Due to the wonders of cable, the directors were given the liberty of sex, drugs & other licentiousness. And, boy did they exercise that liberty. At least one review on amazon I read complained about the presence of so much sex & misogyny. As if one never sees it today in ordinary movies?

Story: great
Direction (as far as I'm able to judge this): great
Design & Costuming: absolutely fantastic
Casting: fantastic

Elizabeth's Rating:
go buy it and watch it over, and over, and over...

As a note of truly bizarre:
Gallia est omnis divisa in partes tres...
I mentioned to 3 different people that I was watching this, and how much I enjoyed it, indicating the interesting bit about the 2 "ordinary" men being from Caesar's Gallic Wars -- all 3 of them: Peter (Mr.Gopher), Joachim (Dr. Nuclear Physicist) and Mom(?!), all promptly spat out this opening line of his text. WTF?

Tuesday, January 8, 2008

Marxist Smurfs

Exerpt of Essay:

The Smurf Village itself is a perfect model of a [Marxist] socialist commune or collective. It is self-reliant, and the land is not owned by individuals, but by the entire collective of all the Smurfs, if the word 'owned' is even appropriate.
In conclusion: I believe that at the very least, Peyo was attempting to present certain Marxist theories in the form of an allegorical fairy tale. The Smurfs, then, succeeds in the way the best kind of fantasy literature does - by shining a light on the real world we all live in. There is much evidence to suggest that The Smurfs, as a narrative, is a utopian socialist fable. And ultimately, I think a large part of the appeal of the show comes from this utopian ideal, because even if it is unlikely to ever occur in the real world, with all its complexities, we can still imagine.

Saturday, January 5, 2008

[Book Review] Silent in the Grave

Silent in the Grave, Deanna Raybourn, Mira Pub., 2007

Picked it up, expecting it to be a cheezy romance novel to while away 20-25 min. waiting at Walgreen's. While, yes, a romance develops after the death of the heroine's husband on p. 3., it wasn't a Regency-era bodice ripper, it was a rather witty murder mystery set in 1880, England.

It is very difficult to write well in the first person. Raybourn pulls it off very nicely. It's first person from the same person all the way through. The most enjoyable part was simply the heroine's style of explaining this part of her life. Desperately waiting for someone else in the family to drop dead so that her aunt will leave her alone and go haunt the next bereaved widow.

The murder in question is the husband, who is written off as 'natural causes'. Despite a plea from a business associate of her dead spouse about the un-naturalness of it, Julia blows him off, dreading the impending year of 'mourning'. Obviously, she comes around, and the rest of the novel is the investigation into the death/murder. It is almost completely based upon deduction and implied evidence, since they can't very well exhume the body.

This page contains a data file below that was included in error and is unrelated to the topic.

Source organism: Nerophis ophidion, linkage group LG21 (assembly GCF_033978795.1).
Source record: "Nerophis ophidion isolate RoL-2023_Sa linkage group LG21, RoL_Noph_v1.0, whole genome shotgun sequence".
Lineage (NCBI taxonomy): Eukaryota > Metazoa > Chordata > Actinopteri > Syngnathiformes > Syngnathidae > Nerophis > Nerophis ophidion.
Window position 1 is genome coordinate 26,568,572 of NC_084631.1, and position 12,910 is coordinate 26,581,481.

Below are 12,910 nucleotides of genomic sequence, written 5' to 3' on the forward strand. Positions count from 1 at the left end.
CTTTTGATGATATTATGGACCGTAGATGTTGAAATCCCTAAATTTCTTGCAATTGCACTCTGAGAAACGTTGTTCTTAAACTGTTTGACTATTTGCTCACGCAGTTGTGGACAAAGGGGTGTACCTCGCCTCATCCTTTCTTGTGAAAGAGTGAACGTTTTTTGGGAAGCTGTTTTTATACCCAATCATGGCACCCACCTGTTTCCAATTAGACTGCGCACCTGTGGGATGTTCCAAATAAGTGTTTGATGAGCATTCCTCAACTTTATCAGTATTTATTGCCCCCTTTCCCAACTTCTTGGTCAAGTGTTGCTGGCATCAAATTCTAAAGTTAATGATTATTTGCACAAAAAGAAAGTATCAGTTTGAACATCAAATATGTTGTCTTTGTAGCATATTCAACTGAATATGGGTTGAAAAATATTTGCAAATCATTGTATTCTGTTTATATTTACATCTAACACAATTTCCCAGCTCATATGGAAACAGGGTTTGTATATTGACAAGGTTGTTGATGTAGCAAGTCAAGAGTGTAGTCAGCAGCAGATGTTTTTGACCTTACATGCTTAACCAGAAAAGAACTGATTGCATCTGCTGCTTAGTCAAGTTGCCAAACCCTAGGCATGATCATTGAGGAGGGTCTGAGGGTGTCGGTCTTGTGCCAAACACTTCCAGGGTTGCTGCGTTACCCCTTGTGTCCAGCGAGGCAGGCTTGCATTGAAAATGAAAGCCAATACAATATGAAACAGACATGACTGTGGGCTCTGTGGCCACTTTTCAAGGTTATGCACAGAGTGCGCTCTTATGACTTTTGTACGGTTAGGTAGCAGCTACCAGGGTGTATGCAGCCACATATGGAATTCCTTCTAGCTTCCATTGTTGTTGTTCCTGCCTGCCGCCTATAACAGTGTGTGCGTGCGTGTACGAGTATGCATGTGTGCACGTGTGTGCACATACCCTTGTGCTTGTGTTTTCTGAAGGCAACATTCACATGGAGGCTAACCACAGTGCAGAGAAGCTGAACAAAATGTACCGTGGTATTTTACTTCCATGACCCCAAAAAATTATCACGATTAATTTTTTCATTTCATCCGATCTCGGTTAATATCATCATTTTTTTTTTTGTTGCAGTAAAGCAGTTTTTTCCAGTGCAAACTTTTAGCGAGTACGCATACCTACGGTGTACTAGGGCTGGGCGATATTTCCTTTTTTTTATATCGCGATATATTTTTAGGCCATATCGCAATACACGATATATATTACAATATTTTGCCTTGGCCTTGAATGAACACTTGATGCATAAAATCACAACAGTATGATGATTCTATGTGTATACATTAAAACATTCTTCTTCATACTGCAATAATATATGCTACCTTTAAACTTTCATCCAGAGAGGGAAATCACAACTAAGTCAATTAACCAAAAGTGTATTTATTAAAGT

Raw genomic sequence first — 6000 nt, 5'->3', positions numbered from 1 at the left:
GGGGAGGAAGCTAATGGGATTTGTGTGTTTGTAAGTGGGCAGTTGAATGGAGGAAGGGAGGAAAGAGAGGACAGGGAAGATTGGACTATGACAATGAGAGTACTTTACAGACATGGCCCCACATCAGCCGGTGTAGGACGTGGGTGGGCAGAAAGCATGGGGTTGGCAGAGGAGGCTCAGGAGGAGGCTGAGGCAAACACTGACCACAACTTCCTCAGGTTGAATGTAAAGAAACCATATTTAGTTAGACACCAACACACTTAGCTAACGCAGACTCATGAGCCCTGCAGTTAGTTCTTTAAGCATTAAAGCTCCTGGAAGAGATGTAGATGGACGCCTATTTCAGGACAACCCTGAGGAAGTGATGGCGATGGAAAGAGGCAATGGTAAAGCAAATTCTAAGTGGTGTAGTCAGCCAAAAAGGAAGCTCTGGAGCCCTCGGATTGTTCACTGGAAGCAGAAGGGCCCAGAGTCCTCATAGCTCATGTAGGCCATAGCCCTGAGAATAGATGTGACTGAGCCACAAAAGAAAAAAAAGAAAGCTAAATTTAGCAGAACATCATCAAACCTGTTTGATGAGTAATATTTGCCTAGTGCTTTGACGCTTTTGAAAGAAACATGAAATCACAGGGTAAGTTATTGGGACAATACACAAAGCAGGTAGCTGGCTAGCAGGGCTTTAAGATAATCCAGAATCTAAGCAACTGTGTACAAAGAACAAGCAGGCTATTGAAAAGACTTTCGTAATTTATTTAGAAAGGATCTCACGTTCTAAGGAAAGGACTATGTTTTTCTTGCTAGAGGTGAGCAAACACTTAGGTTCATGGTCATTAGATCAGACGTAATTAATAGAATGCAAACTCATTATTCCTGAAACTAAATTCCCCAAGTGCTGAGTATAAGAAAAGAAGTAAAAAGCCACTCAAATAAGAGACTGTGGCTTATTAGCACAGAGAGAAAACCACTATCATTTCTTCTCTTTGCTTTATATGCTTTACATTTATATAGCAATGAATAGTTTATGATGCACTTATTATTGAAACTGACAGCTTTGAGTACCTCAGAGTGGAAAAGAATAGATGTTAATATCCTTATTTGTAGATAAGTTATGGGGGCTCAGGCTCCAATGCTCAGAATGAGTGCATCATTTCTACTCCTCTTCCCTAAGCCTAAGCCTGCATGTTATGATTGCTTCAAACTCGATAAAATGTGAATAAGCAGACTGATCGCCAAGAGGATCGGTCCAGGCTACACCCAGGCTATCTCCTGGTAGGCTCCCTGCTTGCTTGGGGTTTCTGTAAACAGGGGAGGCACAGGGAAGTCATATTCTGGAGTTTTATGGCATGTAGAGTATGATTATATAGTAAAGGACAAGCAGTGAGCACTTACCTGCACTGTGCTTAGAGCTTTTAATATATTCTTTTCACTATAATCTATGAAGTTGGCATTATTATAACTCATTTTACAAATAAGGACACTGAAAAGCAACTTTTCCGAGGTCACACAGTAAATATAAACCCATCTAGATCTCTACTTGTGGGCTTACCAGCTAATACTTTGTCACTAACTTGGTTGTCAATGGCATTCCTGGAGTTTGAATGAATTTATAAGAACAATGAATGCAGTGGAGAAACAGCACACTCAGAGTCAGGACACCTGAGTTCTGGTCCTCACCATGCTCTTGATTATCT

The only thing that was really disjointed, and possibly just too-21 Century, is the social mores and attitudes of the main characters. Would a young woman really be so blase to discover her older sister's "companion" is actually her live-in (female) lover? Were condoms really so accessible? For all I know, the depiction is accurate - it just doesn't seem like it - but, as this is the backdrop of the story, it wasn't big problem.

Do they fall in love? Will it be fulfilled or leave them in their separate social castes? Do they find the murderer, and how in the world did the man drop dead so fast?

All in all, a pleasant afternoon's light reading with much more intellectual activity than "Highlander's Bride" or some such rot with gross looking long-haired, bald-chested men on the book cover.

rating: get it at the library.

Elizabeth's book rating system:
1 - go buy it in hardback, 'cause you'll read it repeatedly
2 - sure, go buy it, you'll definitely read it more than once
3 - borrow it from a friend/library
4 - if it's lying around your friend's summer cottage, and you're bored, might as well read it.
5 - they do take books in the recycling bin, don't they?

Electronic voting machines - physics at its best

You know that old "wave-particle" dual nature of light? It applies to the current voting atmosphere. Votes are 'waves' - little eddies of electrons wandering around in the ether like lost children on a dark camping trip ... or else they're 'particles': solid mass defined by a voting ballot.

NYT article title: "Can You Count on Voting Machines?" Hell, no. Whomever thought electronic ballots were a good idea should be taken out and shot.

Paper, baby, paper. And I mean only paper. The only guarantor of democracy is free and fair - and accurate - elections. Who cares if the votes are counted by midnight, if they're counted wrong? I'll happily wait a week or two to find out who truly won. Afterall, I will have had to put up with 18 months of this happy horse-shit at that point. A two week vote-count would at least give me a 2-week break between "vote for me" and "the winner sucks" media stories.

Go vote.

Friday, January 4, 2008

Ok, ok, pictures

Chef Gregor

Runs Like a Deer

Sorry, you need to twist your head, but this really wasn't posed

Michael & Gregor

Fighting Sioux? Fighting Jews?

AIM is going to be protesting at an up-coming UND-St.Cloud hockey game. Part of me is sympathetic to the AIM complaint; part of me is totally apathetic to the NCAA half-baked political-correctness mascot-war.